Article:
Abstract W P99: A Time Window of Heightened Plasticity to Training After Ischemic Stroke in the Mouse is Extended By Fluoxetine if Provided Within the First Week After Stroke
Background: and purpose - Data in humans and in non-human animal models suggest that most recovery from motor impairment occurs in the first 4 weeks after stroke and is mediated in part by increased responsiveness to training in this short time period. We tested the hypothesis that there is a gradient of diminishing responsiveness to training in the first week after stroke in the mouse. We then tested whether fluoxetine can extend the time window over which large training-related gains can be expected.
Methods: Adult C57Bl/6 mice were trained to perform a skilled prehension task to an asymptotic level of performance after which they underwent photocoagulation-induced stroke or sham stroke in the caudal forelimb area (CFA can be considered rodent primary motor cortex). The mice were then retrained after a 1- or 7-day delay in the presence or absence of fluoxetine injected IP daily beginning after a 1- or 7-day delay.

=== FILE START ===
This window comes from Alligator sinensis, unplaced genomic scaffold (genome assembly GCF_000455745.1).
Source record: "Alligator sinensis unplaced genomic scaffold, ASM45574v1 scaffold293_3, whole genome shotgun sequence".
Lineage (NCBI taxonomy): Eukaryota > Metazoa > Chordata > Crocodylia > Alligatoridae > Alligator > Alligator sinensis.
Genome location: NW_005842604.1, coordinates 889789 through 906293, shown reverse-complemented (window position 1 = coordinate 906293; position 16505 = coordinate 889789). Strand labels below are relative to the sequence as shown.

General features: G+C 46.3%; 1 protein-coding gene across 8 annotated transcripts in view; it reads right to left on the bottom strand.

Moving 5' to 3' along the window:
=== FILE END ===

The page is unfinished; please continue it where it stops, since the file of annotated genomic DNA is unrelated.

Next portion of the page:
Results: Training-associated recovery of prehension was complete if training was initiated after a 1-day delay but incomplete if training was initiated after a 7-day delay, even with additional training days. Daily fluoxetine administration after stroke was associated with complete recovery of prehension even if training was delayed 7 days but only if fluoxetine was administered beginning 1 day but not 7 days after stroke.
Conclusions: We conclude that there is a sensitive period 7 days after stroke during which motor training is more likely to promote recovery and that this period can be extended by fluoxetine only if administration begins during the first week after stroke. Our mouse model, with all of the attendant genetic benefits, may allow us to determine at the cellular and molecular level how behavioral training and endogenous plasticity interact to mediate recovery.
Author Disclosures: K. Ng: None. E.M. Gibson: None. R. Hubbard: None. R.J. O'Brien: None. J.W. Krakauer: None. S. Zeiler: None.
- © 2014 by American Heart Association, Inc.